Khaos

Archive for February 4th, 2008

Perl Collocates: Preliminary Results

Monday, February 4th, 2008

Marty has started to analyse the blog data he retrieved from use.perl.org.

At the minute we are just looking at the collocates for “Perl”. Unsurprisingly “use perl” came out at the top but given the data source we are going to ignore that.

  • Perl 6 – 9,455 collocated occurrences
  • Perl code – 6,392 collocated occurrences
  • Perl source – 6,301 collocated occurrences
  • Wall Perl – 5,650 collocated occurrences
  • Larry Perl – 4,109 collocated occurrences
  • Perl 5 – 3,852 collocated occurrences
  • Perl unfortunately – 2,936 collocated occurrences
  • Perl Mongers – 2,769 collocated occurrences
  • Perl bug – 2,736 collocated occurrences
  • Perl Foundation – 2,732 collocated occurrences
  • Perl TODO – 2,722 collocated occurrences
  • Perl journal – 2,469 collocated occurrences
  • Perl course – 2,355 collocated occurrences
  • Perl programmers – 2,123 collocated occurrences
  • best Perl – 1,859 collocated occurrences
  • Perl6 Synopsis – 1,451 collocated occurrences
  • Perl6 doc – 1,450 collocated occurrences
  • Perl Horrors -1,332 collocated occurrences
  • Perl community – 1,005 collocated occurrences

The results for “Perl community” are being skewed because nearly 60% of the occurrences are from acme’s blog. I have no idea what “Perl Horrors” refers to and Marty is postulating that the occurrences of Perl 5 are low because that’s what people usually mean when they refer to “Perl” on its own.

There is still lots to do before I have a sensible way to display the results and also before I can graph their development over time.

Cultural Differences: Flu

Monday, February 4th, 2008

I have had the flu for the past week or so. I stayed at home, slept a lot, kept warm and drank lots of fluids. Today I contacted my Japanese teacher as I wanted to have a lesson tomorrow. I am not completely better yet but I do feel much better than I did last week.

She can’t come and teach me tomorrow. She told me that in Japan flu is considered to be an infectious disease. I agree that it’s an infectious disease but what I didn’t realise was the impact of that statement. I’m not supposed to go out and, if I were working, I would need a doctor to say it was O.K. for me to go back to work. My teacher can’t come and see me yet because she knows that there is no way my flu is completely gone. She told me that under Japanese health law she is not allowed to put her other pupils at risk of catching an infectious disease, which could happen if she saw me.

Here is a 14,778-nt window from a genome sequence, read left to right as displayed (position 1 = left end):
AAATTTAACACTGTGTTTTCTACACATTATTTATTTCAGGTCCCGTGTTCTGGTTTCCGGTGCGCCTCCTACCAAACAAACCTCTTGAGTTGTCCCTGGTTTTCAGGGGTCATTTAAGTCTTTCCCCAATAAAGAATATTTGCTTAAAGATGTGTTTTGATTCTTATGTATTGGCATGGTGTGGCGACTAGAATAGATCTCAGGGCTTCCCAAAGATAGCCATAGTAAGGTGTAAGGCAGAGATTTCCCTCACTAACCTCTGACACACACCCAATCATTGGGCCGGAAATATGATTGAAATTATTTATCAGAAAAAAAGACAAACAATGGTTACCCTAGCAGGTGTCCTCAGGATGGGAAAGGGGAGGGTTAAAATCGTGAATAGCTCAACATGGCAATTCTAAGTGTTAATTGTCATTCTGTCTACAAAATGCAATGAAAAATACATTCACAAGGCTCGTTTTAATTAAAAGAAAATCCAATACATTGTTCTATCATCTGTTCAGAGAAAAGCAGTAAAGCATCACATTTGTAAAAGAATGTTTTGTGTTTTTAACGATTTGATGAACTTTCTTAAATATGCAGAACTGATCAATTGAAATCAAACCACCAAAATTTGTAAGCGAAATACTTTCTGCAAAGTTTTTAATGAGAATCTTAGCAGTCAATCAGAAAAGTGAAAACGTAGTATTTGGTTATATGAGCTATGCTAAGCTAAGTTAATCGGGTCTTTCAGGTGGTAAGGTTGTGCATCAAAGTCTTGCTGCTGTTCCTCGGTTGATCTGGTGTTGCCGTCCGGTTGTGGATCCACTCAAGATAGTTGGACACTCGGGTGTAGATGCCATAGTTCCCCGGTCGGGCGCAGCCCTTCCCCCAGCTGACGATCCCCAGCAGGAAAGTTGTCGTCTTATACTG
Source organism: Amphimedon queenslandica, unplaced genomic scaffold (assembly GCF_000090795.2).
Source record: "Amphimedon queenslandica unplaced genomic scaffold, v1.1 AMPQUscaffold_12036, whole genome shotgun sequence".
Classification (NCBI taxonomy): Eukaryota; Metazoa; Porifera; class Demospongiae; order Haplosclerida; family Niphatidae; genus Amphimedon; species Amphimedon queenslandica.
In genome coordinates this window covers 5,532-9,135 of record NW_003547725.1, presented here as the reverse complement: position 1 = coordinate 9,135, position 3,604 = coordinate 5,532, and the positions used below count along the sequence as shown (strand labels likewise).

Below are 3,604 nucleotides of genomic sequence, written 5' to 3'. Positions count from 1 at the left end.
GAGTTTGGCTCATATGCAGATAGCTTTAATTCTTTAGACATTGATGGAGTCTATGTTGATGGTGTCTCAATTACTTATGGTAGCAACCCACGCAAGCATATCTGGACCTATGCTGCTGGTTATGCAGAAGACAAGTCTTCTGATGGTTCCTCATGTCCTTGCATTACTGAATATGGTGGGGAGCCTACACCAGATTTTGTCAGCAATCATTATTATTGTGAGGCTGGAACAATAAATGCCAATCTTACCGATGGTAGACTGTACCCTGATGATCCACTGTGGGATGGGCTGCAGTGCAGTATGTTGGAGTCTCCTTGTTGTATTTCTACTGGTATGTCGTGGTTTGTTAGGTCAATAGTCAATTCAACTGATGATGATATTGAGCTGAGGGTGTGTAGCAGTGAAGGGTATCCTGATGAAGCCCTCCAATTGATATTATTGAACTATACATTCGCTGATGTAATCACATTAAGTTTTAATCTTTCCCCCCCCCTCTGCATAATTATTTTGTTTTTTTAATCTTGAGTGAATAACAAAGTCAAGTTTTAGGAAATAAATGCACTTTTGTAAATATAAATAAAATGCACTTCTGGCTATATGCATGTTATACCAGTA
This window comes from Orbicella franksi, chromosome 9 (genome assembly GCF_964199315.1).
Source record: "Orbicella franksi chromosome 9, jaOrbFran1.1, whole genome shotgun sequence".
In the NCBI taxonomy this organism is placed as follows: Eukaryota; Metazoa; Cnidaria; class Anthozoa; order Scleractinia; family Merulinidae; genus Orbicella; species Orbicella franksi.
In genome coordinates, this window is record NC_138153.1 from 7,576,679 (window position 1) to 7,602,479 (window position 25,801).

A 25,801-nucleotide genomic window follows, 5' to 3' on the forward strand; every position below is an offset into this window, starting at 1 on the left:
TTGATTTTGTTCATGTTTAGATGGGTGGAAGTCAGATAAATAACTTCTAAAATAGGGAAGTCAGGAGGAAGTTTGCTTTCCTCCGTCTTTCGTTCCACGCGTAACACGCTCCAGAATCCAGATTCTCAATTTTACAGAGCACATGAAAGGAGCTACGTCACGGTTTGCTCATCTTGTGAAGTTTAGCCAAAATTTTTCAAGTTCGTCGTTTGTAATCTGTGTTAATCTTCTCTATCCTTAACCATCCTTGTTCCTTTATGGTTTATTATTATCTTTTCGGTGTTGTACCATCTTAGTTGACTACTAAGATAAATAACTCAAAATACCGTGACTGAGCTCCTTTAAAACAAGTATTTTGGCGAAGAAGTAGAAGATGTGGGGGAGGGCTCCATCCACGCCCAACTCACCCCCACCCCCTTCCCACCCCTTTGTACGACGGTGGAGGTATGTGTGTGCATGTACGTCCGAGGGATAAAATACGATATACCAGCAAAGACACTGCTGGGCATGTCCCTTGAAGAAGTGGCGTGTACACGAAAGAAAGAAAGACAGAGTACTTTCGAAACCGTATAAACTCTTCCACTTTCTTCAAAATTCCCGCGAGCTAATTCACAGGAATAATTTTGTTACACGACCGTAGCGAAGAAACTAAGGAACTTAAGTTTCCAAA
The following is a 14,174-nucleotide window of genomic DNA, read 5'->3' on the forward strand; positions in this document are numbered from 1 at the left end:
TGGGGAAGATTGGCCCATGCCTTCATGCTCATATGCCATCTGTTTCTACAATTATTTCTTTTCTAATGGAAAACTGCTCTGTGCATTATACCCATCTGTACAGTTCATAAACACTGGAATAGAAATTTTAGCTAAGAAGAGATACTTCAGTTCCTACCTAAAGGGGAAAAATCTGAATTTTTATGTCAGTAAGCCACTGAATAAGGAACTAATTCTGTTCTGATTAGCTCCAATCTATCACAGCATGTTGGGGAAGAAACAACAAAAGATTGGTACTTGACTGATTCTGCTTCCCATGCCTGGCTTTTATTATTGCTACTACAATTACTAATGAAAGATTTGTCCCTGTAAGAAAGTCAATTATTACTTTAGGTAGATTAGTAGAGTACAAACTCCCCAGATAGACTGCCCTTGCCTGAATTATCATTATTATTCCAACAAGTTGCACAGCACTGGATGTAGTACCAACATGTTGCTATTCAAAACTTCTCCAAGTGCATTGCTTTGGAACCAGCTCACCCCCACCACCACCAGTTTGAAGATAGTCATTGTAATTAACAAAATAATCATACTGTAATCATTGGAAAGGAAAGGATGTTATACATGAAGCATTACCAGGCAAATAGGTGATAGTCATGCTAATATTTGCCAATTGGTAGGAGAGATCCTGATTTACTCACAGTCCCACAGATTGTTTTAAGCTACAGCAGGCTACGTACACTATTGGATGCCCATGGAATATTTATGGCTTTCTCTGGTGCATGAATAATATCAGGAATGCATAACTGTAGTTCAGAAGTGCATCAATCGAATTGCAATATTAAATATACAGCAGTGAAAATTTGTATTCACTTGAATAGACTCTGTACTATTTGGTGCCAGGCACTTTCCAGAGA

She rang tonight as she was very concerned that I had not seen a doctor. In the U.K. we are encouraged not to see a doctor for something like the flu. You can easily buy decongestants and painkillers to help alleviate the symptoms and apart from that you stay at home, rest, drink fruit juice and wait to get better. In Japan you go and see a doctor as soon as you start to feel ill and again when you think you are better. I asked my teacher what exactly the doctor could do for flu and she said that they give medicine or maybe an injection. She told me that then people recover from flu within 8 to 10 days. I told her that people in the U.K. also recover from flu within a similar time frame.

At this stage in my flu I certainly won’t get a doctor to come and see me but it seems that I am going to be expected to stay at home by myself until I am completely better – which won’t be for a few days yet.

Perl Collocates: Finding Data

Monday, February 4th, 2008

I haven’t forgotten my earlier post where I stated that I wanted to find out what collocates of “Perl” were being used by the Perl community. Stray posted a comment asking me how I planned to define “community” in this context.

“How do you define the perl *community*? Those with the loudest voices? The self-aggrandising, self-publicising, sell-appointed spokespeople?”

At this stage I don’t plan to try to define the community and I am not just looking for those with the loudest voices. But they do need to have a voice as I want to analyse what they have written.

I have decided to start with the blog posts on use.perl.org. Once I’ve done that I may take a look at the archives of some of the Perl mailing lists.